Do you have an interview looming in 2017? Or perhaps you intend on brushing up your interview skills in preparation for #newyearnewyou and refreshing your job search anew. Regardless of what you have in the pipeline, we’re here to help and offer advice throughout the nerve-wracking process that is job hunting.
It should go without saying that preparing thoroughly for an interview is absolutely crucial and as it’s central whether or not you secure your dream career move, you want to get your preparation right.
So looking beyond all the standard background research you’ll be doing (which is still crucial), to ensure that you don’t fall short, here are ten ten commonly asked questions and a few hints on how best to answer them:
1. Why are you right for this role?
This is your opportunity to talk with conviction about your ability to fit seamlessly in to the role and its remit within the business. You can only do this well, if you’ve researched and understood the role. Don't be vague with your reasons, the more specific you are about why your skillset suits the role, the greater the chance there is of them considering you seriously for the position.
2. What’s your biggest weakness?
It's a tricky question and you do need to be honest. Consider your biggest professional weakness, problem-solving for example, can be shifted in perception to be viewed as a strength. If you struggle to conjure solutions to an issue, elaborate by saying that this means you are proactive in team work and will seek out the advice of other more experienced colleagues with your expert communication skills. Keep it positive and advantageous, there's always a silver lining to what may be perceived as a flaw.
3. Where do your strengths lie?
Try to find strengths that aren’t just essential to you as a colleague but that also match the role you’re interviewing for. We’re in the marketing sector, so think about your audience and your USPs… for example, if the role requires leadership skills, the interviewer will prefer to hear that you work well with your team and are great at motivating others.
4. What sets you apart from the competition?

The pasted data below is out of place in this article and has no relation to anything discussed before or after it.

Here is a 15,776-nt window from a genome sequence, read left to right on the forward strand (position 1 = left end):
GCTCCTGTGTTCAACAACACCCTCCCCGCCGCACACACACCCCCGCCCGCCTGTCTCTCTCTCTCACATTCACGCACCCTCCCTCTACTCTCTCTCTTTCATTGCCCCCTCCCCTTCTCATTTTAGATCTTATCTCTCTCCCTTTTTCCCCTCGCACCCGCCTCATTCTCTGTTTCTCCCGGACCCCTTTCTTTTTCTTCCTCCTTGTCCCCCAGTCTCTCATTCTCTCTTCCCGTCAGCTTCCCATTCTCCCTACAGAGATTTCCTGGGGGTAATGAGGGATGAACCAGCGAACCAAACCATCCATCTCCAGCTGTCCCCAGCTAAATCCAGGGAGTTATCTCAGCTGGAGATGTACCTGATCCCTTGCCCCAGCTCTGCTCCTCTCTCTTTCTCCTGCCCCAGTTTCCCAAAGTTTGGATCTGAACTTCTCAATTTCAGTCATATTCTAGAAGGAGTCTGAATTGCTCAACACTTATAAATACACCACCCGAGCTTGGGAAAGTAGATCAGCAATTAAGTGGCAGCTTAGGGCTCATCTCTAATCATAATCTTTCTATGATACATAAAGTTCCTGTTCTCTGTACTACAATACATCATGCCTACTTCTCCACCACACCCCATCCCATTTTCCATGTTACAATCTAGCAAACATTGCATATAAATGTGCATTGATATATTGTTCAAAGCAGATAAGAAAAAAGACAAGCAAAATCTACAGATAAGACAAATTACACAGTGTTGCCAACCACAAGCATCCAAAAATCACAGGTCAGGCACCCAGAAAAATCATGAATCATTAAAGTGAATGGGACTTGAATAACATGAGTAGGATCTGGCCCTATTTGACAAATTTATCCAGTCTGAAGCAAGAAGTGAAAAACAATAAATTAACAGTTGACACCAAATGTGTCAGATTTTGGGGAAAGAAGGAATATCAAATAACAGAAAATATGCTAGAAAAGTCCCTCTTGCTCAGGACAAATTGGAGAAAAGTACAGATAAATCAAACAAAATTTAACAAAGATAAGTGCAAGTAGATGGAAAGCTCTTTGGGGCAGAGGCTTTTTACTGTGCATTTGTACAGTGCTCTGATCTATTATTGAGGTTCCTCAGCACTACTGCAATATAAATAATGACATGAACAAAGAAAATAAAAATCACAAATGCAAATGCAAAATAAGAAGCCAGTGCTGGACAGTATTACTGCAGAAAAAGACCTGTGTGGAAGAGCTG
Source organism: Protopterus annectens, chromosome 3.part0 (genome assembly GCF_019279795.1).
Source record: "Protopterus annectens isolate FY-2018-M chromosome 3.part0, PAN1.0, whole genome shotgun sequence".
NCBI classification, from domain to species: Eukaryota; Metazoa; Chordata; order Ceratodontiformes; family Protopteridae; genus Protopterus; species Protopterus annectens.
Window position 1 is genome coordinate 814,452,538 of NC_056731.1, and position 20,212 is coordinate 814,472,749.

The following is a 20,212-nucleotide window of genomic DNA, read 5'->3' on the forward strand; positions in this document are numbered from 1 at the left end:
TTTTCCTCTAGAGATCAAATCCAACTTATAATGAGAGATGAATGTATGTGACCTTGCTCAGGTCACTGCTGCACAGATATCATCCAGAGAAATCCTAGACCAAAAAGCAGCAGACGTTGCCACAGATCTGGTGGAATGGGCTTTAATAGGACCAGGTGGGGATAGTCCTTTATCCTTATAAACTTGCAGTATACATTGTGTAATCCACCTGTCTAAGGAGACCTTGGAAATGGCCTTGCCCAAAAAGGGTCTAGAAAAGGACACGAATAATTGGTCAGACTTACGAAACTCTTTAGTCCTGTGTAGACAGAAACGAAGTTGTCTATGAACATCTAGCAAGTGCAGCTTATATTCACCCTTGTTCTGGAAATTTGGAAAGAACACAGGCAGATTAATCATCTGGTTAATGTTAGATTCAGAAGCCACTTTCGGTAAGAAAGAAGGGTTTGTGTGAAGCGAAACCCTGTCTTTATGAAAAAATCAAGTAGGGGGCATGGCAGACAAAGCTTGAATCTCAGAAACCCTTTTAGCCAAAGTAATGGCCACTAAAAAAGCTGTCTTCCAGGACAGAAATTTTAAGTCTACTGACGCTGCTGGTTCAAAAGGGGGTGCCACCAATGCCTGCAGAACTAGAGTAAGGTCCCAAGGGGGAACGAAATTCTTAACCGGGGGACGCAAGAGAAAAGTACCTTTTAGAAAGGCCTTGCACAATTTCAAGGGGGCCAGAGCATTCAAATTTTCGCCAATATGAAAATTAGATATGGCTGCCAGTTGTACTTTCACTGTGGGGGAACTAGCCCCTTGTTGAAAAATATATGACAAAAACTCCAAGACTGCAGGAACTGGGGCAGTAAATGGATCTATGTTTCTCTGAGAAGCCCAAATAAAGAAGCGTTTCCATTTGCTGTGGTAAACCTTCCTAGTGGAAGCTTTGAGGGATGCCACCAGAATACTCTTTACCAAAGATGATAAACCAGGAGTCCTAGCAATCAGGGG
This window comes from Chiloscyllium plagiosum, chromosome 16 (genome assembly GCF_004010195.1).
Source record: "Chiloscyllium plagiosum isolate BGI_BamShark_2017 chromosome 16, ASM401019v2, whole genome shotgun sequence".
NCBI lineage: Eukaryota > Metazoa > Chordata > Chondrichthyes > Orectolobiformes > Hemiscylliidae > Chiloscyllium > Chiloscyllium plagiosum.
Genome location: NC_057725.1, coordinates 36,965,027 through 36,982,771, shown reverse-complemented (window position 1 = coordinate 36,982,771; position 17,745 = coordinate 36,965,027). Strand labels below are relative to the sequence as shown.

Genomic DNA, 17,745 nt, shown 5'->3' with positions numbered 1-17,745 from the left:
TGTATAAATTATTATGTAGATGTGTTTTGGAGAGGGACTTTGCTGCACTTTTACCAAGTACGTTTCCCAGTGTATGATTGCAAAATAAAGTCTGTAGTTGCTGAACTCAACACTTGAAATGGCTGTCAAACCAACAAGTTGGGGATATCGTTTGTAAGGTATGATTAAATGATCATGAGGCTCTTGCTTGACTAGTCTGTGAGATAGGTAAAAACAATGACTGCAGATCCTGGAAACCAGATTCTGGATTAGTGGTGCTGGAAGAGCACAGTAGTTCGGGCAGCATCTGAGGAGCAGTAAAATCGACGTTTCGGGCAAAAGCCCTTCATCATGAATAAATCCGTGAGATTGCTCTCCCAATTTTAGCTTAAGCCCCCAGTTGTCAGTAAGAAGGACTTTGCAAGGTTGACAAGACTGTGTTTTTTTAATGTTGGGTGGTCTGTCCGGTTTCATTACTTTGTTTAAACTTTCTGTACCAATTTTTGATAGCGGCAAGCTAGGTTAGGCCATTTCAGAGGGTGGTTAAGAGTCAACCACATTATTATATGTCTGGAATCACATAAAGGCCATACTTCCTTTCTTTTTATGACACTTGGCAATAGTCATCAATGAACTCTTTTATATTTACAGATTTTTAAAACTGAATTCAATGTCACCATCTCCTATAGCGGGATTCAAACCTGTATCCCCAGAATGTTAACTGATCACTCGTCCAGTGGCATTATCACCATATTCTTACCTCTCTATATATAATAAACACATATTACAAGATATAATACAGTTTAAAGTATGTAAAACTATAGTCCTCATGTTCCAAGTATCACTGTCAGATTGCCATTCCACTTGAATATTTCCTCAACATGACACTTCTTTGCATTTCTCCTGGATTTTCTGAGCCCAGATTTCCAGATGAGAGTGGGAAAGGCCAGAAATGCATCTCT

This is an opportunity to distinguish yourself. Make sure you have researched the role thoroughly and rehearsed a response to pitch yourself and how you can add value to the company. Cut the clichés and refer to your unique capabilities and experience and how this will add value and solve a problem.
5. How would you describe yourself in 3 words?
These three words need to be accurate, clear and unpredictable. Actually ask those closest to you before the interview to give you suggestions; punchy words work well and always avoid clichés - no one describes themselves as a team player in reality (plus, technically, that’s two words). Even if you don't get asked this question, having these three words up your sleeve will help clarify how you’d like to be perceived and you can weave them into another answer.
6. Where do you see yourself in X years?
More of a trap question than genuinely insightful, this can propel you to interview success or raise serious questions about your suitability, so tread carefully. If you say you'd like to be CEO in ten years time, you may come across as overly ambitious or ruthless. Equally if you say you hope to have retired to write a novel by then, it might suggest you have a deep lack of commitment. So whatever your aims are, make sure you come up with something that demonstrates a loyalty to the job you are applying for and the longevity of the company at large, rather than it simply being a stepping stone to another stage in your life.
7. When did you exhibit quality leadership skills?
Dig deep for this one and consider anything that you've done in any area of your life where you had to demonstrate successful leadership, include everything from your hobbies to life at home. If you don’t believe you have any examples, immediately introduce yourself to places where you can gain leadership experience, such as volunteering for an organisation or sports team - even if your leadership experience is slightly left field, it doesn't matter as long as you communicate it well, it may make you sound more interesting.
8. What is your greatest achievement?
Craft an answer that is entirely unique to you, think hard and outside of the box. If your answer is bland, you will have lost another opportunity to distinguish yourself from the competition. This question will allow the interviewer to understand what makes you tick so ensure that your response is aligned with your aspirations.
9. How do you like to be managed?
This is an incredibly useful question, both for the interviewer and the interviewee. It’s also an important question to consider way before interview stage, at the outset of your job search. Why? It helps you focus on the type of culture you want to work in and if you remain true to this during the interview process, you should ultimately end up working in an environment that suits your working style. In general most interviewers are looking to understand that you’ll be easy to manage, will take initiative and won’t need too much hand holding.
10. Do you have any questions?
“Yes” is always the answer. It is absolutely essential to get this right. Simply do not ask about pay/working hours/holiday allowance - these are telling of your priorities and not about the job. Questions must be centred around adding value to the role, demonstrating both an interest in the role and the company. Be careful not to ask any questions that you could have found answers for by reading their website or a quick Google search. If you're worried you won't remember the questions you wanted to ask, write them down and have them to hand in the interview - interviewers will always like to see you've given this forethought.